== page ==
The BC chapter of Women in Communications & Technology (WCT) hosted the first of their Lessons in Leadership Series, “The Best Advice I Ever Got,” in the beautiful Chartwell Room at the Four Seasons Vancouver on May 28.
After a networking hour complete with cocktails and delicious canapés, a panel of three high-profile Vancouverites shared with an audience of interested professionals some of the valuable guidance and counsel they received that helped them shape their own successful careers as leaders.
The panel boasted the likes of: Jessie Adcock, Chief Digital Officer at the City of Vancouver; Evan Jennings, Digital Media Infrastructure Specialist at Bell; and, Maninder Dhaliwal, Vice President Philanthropy, Pacific Autism Family Centre Foundation. Clare Hamilton-Eddy, Vice President, Peak Communications and Membership Director at WCTBC, did a stand-up job moderating the panel and including snippets of her own career here and there – which happens to include over a decade of leadership experience.
Though there were several commonalities between all three panelists, each of the speakers brought their own unique flavor to the event. With these differences came a remarkable dynamic, not to mention a breadth of advice on how to lead more effectively. And, the ‘best advice they ever got’ speaks volumes to their individual personalities.
Evan told the crowd that the best advice he ever received was from his late grandmother: “Don’t be late. Always be on time – and, if you can’t be on time, be early.” He said that essentially, when you stroll in late and/or keep people waiting, you’re saying you don’t care – which we can probably all agree is pretty career-limiting.
Jessie said it’s important to be confident about yourself and your skills, and to be assertive: “When you’re at the table, know that you have something to offer. You set your own worth.”
Maninder’s biggest piece of advice is to be authentic and have humility. You have to be real to be respected. She also commented on how important it is to listen – to really listen: “Put your phone away and give the person you’re with your full, undivided attention.”
When the panelists were asked what it takes to be a great leader, their answers ranged from confidence to courage to recognizing team members. Jessie added that a true leader is bold enough to make hard decisions. And Jessie and Evan were quick to agree when Maninder explained that perhaps the most important thing to remember when you’re leading people is, plain and simple: “Just don’t be a jerk.”
She went on to explain that when you’re a leader, everything you do and say has disproportionate impacts on the people who report to you. You can’t snap at one of your employees because you had a fender bender on your way in – that’s your problem, not theirs – but they’ll take it as they’ve done something wrong, and it damages the boss/employee relationship.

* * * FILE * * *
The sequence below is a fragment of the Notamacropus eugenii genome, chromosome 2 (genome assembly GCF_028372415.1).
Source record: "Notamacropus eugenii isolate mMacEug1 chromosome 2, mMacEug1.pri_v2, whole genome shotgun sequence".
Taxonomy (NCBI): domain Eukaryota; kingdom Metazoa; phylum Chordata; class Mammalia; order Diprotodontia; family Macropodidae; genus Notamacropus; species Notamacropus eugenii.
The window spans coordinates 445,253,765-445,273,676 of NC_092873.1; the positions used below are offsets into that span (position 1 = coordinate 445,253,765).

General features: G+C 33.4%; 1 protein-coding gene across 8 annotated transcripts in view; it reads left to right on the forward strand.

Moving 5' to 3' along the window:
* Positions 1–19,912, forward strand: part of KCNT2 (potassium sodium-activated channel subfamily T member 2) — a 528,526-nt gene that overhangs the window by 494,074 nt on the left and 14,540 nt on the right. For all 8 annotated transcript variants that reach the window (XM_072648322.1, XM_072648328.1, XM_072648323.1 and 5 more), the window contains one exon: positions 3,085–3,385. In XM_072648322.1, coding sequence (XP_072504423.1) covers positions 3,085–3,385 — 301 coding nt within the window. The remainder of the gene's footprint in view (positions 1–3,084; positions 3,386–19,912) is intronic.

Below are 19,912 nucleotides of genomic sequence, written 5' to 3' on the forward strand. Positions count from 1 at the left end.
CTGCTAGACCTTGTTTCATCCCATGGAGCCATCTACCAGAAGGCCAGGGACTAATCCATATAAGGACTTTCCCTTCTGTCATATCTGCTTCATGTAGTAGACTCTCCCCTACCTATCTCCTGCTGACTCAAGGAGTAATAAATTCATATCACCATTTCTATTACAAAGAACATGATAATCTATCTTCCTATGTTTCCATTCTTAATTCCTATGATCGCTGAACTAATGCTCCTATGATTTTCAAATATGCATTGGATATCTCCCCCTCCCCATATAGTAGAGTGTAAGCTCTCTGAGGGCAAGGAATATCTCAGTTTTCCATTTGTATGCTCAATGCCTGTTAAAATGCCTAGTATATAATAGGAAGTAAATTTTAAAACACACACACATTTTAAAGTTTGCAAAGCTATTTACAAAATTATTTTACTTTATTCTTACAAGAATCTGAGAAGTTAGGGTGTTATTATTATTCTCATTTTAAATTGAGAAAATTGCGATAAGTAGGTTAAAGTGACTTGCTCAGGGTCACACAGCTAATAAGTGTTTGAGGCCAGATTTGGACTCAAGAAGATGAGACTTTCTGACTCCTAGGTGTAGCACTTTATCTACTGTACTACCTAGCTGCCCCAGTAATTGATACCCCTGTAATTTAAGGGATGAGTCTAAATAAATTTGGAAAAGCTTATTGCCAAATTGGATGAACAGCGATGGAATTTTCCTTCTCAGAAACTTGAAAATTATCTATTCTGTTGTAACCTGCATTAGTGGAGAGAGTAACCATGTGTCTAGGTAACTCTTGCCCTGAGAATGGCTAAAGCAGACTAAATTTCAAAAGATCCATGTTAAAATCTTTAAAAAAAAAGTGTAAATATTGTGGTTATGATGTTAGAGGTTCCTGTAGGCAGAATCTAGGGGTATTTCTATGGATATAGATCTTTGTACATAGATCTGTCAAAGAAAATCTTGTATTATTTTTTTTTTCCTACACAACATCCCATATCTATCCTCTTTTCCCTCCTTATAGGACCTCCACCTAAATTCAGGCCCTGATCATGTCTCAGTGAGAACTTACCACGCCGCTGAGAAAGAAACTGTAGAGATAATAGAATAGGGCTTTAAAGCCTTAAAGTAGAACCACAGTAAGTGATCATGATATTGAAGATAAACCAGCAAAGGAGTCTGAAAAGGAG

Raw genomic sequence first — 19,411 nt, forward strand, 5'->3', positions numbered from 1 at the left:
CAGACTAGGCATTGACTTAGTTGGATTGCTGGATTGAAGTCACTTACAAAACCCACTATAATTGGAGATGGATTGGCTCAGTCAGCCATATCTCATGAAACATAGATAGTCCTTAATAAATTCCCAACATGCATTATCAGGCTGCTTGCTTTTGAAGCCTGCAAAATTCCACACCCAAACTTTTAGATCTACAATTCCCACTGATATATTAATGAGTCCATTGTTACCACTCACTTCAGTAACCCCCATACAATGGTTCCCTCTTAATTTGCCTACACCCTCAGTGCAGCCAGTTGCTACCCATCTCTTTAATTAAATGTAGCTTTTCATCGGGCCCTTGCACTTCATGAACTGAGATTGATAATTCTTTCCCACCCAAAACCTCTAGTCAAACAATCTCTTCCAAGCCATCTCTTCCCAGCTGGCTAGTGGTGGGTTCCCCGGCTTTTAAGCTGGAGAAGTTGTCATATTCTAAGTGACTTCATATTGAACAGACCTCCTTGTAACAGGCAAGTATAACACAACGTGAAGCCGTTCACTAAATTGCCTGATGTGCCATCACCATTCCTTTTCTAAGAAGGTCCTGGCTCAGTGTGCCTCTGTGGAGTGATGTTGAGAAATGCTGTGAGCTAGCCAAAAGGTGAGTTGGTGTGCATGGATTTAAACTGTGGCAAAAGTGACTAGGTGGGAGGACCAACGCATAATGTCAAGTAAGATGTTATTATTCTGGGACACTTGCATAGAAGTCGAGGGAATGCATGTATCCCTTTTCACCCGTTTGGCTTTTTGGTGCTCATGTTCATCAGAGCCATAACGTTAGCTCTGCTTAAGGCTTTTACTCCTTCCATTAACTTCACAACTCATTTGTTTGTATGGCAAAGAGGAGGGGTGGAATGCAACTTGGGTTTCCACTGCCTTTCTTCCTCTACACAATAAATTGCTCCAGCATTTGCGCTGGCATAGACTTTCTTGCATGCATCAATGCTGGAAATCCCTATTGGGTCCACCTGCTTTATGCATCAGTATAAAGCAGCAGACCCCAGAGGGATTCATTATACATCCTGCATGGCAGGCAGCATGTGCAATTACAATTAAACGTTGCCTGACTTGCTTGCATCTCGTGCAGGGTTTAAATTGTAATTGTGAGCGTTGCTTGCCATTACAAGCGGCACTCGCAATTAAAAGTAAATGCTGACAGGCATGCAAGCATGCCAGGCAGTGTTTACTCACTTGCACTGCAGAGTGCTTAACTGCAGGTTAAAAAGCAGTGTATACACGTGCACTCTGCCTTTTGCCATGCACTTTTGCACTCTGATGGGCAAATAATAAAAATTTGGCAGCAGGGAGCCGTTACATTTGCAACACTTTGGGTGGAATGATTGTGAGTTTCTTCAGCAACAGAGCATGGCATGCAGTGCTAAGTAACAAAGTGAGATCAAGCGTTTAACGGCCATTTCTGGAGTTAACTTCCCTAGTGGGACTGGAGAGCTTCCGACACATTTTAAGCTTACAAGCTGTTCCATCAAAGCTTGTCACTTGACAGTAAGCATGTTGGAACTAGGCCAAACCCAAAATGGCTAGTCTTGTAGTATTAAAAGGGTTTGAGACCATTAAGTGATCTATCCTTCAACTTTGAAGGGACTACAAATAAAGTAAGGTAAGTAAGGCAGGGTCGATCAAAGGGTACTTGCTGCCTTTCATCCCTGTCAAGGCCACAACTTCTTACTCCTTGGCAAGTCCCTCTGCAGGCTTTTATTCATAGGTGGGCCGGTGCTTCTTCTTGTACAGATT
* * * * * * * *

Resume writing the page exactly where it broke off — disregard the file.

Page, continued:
An audience member asked for advice in dealing with employees who resist change, which Evan stepped up to the field. “At the head of every dysfunctional business is a peace monger,” he said. Evan explained that while being a successful leader means caring for your people, if you try to keep every single person in your company happy, things will inevitably head south. You can’t keep everybody happy, but you can work toward a common understanding.
Another audience member asked Maninder for advice on finding a mentor, to which Maninder replied that it doesn't necessarily need to be a formal process – she said that a mentor is simply anybody that can teach you something you don't know – you can have several of these people in your life. And they don't have to be your senior, either; Maninder claims that one of her mentors is a 17-year old girl. She also learned how to use Twitter from a 21-year old. And if you check out Maninder's Twitter feed, you can see she learned it well!
There were several other valuable pieces of wisdom that came out of the panel:
- Own it when you succeed, and own it when you fail;
- Surround yourself with amazing people and make sure to recognize their accomplishments;
- You can always tell a bad leader when they're jealous of their team; you need to give up the feeling of being threatened;
- There is an org chart, but the food chain is what you really need to know – this is what drives change; and,
- RTFM (If you don't know what this stands for… Google it!).
Jessie, Evan and Maninder all managed to keep the intimate crowd of about 50 laughing, nodding in agreement, and tweeting sound bites to hashtag #wctbc all evening. When the panel rounded up, guests continued to chat and mingle before heading home.
The WCT is an organization that is dedicated to empowering women in communications, digital media and technology fields to achieve professional success, to aim higher and be recognized for their achievements.